- Alysa Liu, 14, defended her title at the 2020 US Figure Skating Championships last week.
- She made history by becoming the first American woman to land a quadruple jump at nationals.
- Skating greats Tara Lipinski and Adam Rippon told Insider what a big deal Liu’s routine was, and what the future has in store for the teen.
- Visit Business Insider’s homepage for more stories.
Casual followers of figure skating would know that the US hasn’t had a competitive ladies program in years. Long are the days of Tonya Harding, Michelle Kwan, and Sasha Cohen.
But that looks set to change by the time the next winter Olympics rolls around in 2022, thanks to a 4-foot-10, 14-year-old girl from the Bay Area.
Last year, Alysa Liu became the youngest woman ever to win the US Figure Skating Championships at the age of 13. She defended her title last week, making history again as she became the first woman to land a quadruple jump at nationals.
She also pulled off two triple axels, a jump so hard that only two American women have been able to land it in international competition, Harding and 2018 Olympian Mirai Nagasu.
Business Insider spoke to American skating greats Adam Rippon and Tara Lipinski to explain just how difficult Liu’s performance was, and what the future has in store for the phenom.
The ‘Simone Biles of figure skating’
Rippon, who helped the US win bronze in the team event at the 2018 Pyeongchang games, said Liu has the potential to be become the “Simone Biles of figure skating.”
“Alysa does things so easily, but if you’re an average viewer, you almost don’t appreciate how difficult and revolutionary the program that she’s putting out is,” he said.
Olympic gold medalist Lipinski, who was commentating on NBC Sports during last Friday’s finals, called Liu’s performance “mind blowing.”
“We haven’t seen a US skater with this much potential. We’re watching a world champion or an Olympic champion in the making,” Lipinski said.
Lipinski added that not only is Liu landing quad jumps, but she’s doing the one that’s considered the hardest: the quad lutz.
America’s ‘answer to Russia’
Both described Liu as America’s “answer to Russia,” which has dominated the sport in the last two Olympics.
Lipinski traced Russia’s rise back to one of the biggest skating scandals, the fixing of the pairs’ figure skating competition at the 2002 Winter Olympics in Salt Lake City. A French judge said she had been pressured to vote for Russian pair skaters Yelena Berezhnaya and Anton Sikharulidze, but later withdrew her claim. The international skating union banned that judge and the head of French skating for three years as punishment.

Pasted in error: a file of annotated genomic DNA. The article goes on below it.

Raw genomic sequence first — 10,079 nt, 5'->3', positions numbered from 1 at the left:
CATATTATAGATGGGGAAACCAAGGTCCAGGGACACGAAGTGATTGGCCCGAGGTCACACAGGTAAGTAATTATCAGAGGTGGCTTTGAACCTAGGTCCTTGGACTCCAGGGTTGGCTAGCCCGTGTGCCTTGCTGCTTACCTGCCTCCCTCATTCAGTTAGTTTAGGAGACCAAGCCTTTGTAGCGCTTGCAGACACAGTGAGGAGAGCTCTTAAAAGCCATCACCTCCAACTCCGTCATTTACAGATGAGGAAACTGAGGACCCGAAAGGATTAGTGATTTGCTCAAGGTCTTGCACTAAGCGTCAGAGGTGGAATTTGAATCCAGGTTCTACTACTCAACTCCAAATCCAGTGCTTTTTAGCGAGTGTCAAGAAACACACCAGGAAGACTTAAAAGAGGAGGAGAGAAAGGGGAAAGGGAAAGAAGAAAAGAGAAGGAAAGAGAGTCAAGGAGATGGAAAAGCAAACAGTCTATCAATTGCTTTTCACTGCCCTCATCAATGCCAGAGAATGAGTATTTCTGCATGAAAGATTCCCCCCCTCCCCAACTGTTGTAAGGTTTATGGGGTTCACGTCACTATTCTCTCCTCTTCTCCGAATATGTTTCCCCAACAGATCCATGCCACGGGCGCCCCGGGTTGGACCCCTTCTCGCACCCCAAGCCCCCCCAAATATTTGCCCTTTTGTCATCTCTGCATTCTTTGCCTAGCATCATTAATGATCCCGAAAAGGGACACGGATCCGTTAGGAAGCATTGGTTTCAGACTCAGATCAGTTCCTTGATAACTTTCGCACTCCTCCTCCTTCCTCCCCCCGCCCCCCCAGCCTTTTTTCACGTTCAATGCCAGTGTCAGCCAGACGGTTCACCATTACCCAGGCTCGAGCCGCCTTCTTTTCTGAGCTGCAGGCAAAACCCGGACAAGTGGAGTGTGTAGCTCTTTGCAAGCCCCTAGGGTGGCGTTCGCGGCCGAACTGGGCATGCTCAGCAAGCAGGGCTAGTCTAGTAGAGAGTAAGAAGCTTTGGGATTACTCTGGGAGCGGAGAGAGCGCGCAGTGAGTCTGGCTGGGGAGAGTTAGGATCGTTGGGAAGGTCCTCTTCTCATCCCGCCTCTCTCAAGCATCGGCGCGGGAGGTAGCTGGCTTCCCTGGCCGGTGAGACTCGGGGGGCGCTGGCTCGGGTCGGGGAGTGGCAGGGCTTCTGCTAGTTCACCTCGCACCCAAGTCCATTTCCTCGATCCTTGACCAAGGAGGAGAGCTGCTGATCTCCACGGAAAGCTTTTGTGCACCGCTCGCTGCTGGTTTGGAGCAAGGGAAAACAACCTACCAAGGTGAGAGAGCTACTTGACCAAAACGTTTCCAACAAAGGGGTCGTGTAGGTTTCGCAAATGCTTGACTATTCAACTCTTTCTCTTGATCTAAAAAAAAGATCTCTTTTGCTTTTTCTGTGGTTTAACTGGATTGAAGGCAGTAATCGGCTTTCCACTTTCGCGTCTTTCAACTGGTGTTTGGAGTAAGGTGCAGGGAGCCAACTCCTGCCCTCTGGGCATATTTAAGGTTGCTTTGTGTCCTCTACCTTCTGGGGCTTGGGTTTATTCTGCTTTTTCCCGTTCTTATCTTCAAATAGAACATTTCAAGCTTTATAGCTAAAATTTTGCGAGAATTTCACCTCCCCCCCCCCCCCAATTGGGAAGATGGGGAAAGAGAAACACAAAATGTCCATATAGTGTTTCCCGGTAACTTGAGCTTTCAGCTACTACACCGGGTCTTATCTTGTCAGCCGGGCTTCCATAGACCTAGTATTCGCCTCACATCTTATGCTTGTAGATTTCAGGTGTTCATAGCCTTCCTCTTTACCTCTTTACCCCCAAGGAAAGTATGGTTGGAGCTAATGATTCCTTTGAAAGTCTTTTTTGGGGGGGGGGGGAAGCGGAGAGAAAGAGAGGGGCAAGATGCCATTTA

After the scandal, the rules concerning scoring were changed in Russia, and the new rules incentivized skaters to take more risks and attempt more difficult jumps.
Where once women never even attempted to do quadruple jumps, and triple axels were exceedingly rare, they are now becoming almost necessary to compete at the elite level.
Lipinski pointed to three Russian women in particular – Alena Kostornaia, Alexandra Trusova, and Anna Shcherbakova- who are regularly pulling off quadruple jumps or triple axels in competition.
Rippon said Liu isn’t just on the same level as these Russian athletes, she’s more well-rounded because the two girls landing quads (Trusova and Shcherbakova) aren’t attempting triple axels, too.
“So that kind of puts Alysa at an advantage,” he said.
“There’s no other US lady out there right now who can compete with them on that level,” Lipinski said.
How she could be a gold medal threat at the Olympics
But difficult jumps aren’t the only part of the scoring in figure skating. There’s also the component score, which judges a skater’s “artistry.” Both Rippon and Lipinski said that Liu has some work to do on this.
Lipinski pointed out how the best Russian skater of the moment, Kostornaia, has been beating her two teammates who have quad jumps thanks to her higher artistic score (the hardest jump she does is the triple axel).
“It’s finding this balance and it does take time to sort of learn how to be the complete package,” Lipinski said. “I think for Alysa, she needs not only to add more quadruple jumps but to make those jumps very clean.”
“I think Alysa is still building that momentum to create moments where you feel things, sort of in the vein of Michelle Kwan. But I think she is on her way to doing that,” Rippon said, adding that Liu is also working with one of the best skate choreographers.
Rippon said that he thinks Liu will “100%” be a gold medal threat if she stays healthy in the two years leading up to the next winter Olympics.
“I think that when we look ahead, especially to the way the rules are set up right now, Alysa is sort of at this perfect timing in her career. When she’s 16 – which seems to be sort of a golden age for ladies figure skating – that she really could be a medal threat, if not a gold medal threat at the Olympics in Beijing.”
Lipinski called it a “really exciting” time for US ladies’ figure skating.
“I think that Alysa is not only going to have a successful future and possibly eyeing an Olympic gold medal, but I think she’s redefining what ladies skating is in the US,” Lipinski said.
She added: “I think we’re going to see a lot of other young skaters coming up that are pushing their technical bar up to meet hers. So I think it’s going to be very interesting and exciting over the next few years, to see what’s coming out of those low levels of novice juniors.”
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